Chester O. “Chet” McCorkle Jr.: Professor and administrator

In a 1989 Dateline article, Chester O. McCorkle Jr. spoke about a simpler time in UC Davis history, in 1963, when he and Chancellor Emil Mrak comprised the administration’s upper ranks. “I was vice chancellor — not ‘of’ anything, because we had only one,” McCorkle said.

Chester O.  McCorkle Jr., UC Davis faculty, headshot
Chester O. McCorkle Jr.

He would go on to become “the” vice president of the UC system, serving from 1970 to 1978 when he decided to return to full-time teaching and research as a professor of agricultural economics. He missed the classroom, where he had been the recipient of an outstanding teacher award from students.

He retired in 1991 after 40 years as a member of the UC Davis faculty, interspersed with his service in the UC Davis and UC administrations in the 1960s and ’70s, a period of rapid growth in the UC system.

“Chet” McCorkle died April 20 at a private home care facility in St. Helena, Napa County, at the age of 97. He continued to work through 2019, the year he authored his final case studies — dozens of them — for the California Agribusiness Executive Seminar, which he co-founded and directed for 30 years.

Vice chancellor, 1963-69

He first served in the systemwide administration from 1962 to 1963, putting in a year as academic assistant to then-President Clark Kerr. Back at UC Davis, McCorkle served for a month as special assistant to Chancellor Mrak before moving up to vice chancellor, a position that included oversight of academic affairs, serving from 1963 to 1969. During this time, enrollment of undergraduates and graduate students grew by more than 1½ times, from 4,851 to 12,320.

I was vice chancellor — not ‘of’ anything, because we had only one. Emil and I were the administration. — Chester O. “Chet” McCorkle Jr., in 1963 Dateline article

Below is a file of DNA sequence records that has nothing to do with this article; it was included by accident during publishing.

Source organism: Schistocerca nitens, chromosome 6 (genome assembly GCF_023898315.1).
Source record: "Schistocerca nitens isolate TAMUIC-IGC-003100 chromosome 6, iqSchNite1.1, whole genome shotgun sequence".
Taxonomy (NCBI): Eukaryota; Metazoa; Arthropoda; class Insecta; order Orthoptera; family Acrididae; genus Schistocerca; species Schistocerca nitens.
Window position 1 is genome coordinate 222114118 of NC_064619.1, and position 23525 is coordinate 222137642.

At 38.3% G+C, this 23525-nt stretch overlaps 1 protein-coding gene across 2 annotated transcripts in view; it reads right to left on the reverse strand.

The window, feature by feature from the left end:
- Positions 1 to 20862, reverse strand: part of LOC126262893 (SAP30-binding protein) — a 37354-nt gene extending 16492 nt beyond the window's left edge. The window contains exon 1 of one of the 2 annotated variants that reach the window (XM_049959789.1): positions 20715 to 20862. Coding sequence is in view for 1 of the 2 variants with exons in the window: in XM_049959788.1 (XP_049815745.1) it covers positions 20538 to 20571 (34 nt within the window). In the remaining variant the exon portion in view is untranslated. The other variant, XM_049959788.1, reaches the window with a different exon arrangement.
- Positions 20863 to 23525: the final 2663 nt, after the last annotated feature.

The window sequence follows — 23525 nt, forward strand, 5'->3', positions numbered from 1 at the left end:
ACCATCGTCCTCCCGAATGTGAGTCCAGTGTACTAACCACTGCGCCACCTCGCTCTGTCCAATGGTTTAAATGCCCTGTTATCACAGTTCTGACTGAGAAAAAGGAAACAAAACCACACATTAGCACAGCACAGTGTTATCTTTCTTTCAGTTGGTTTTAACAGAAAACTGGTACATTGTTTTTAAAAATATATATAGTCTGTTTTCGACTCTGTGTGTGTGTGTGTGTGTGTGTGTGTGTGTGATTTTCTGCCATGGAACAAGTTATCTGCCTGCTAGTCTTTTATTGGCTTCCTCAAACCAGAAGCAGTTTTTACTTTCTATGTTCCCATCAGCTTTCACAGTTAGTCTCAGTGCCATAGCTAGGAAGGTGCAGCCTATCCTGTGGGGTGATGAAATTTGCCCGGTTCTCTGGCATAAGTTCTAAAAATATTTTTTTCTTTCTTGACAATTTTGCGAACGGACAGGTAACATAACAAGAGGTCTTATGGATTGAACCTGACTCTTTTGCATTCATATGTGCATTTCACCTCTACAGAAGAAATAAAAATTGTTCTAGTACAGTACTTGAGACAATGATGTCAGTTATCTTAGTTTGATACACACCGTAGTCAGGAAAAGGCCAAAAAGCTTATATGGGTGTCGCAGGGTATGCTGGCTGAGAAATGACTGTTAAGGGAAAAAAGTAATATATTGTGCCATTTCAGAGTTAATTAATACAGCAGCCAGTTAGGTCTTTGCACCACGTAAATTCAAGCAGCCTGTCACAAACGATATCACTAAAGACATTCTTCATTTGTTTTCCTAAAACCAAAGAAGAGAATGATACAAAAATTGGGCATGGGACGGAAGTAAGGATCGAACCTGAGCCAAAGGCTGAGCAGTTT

McCorkle was named dean of the College of Agricultural and Environmental Sciences in 1969 but would stay in the position only a year before being called back to UC, where he would serve as vice president for eight years under Charles Hitch and David Saxon.

Born in Gilroy, a third-generation Californian, McCorkle began his college education in 1941 at Cal Poly San Luis Obispo, where he studied agronomy and trained to be a Marine Corps officer. Amid World War II, school gave way to active duty as a captain at Camp Pendleton, working with troops who were training for duty on amphibious landing vehicles. He returned to Cal Poly in 1946 and transferred that same year to UC Berkeley, where he earned bachelor’s and master’s degrees and a Ph.D. in agricultural economics — and played in the Cal marching band.

Growing a university

He worked as an agricultural analyst for the Bank of America for about a year and as an assistant specialist for UC Berkeley’s Agricultural Experiment Station for two years before joining the Davis campus as an instructor in 1952, hired by Harry Wellman and Ed Voorhies, who had been tasked with assembling and leading an expanded ag economics department. The expansion coincided with planning to grow the old University Farm into a full-fledged UC campus, which happened in 1959.

McCorkle specialized in farm production economics and farm management, and he also studied resource use and development outside the United States. He had spent a year in Greece studying the country's agricultural sector and evaluating changes that it would need to implement for entry into the Common Market.

He is survived by his wife, Sandra Archibald McCorkle of St. Helena; daughter Sandy of San Jose, and sons Ken of Aiken, South Carolina, and Tim of Franklin, Tennessee; stepdaughter Alison Bowyer of St. Helena and stepson Jay Archibald of Napa; and five grandchildren and 14 great-grandchildren.

Media Resources

Dateline Staff: Dave Jones, editor, 530-752-6556,; Cody Kitaura, News and Media Relations specialist, 530-752-1932,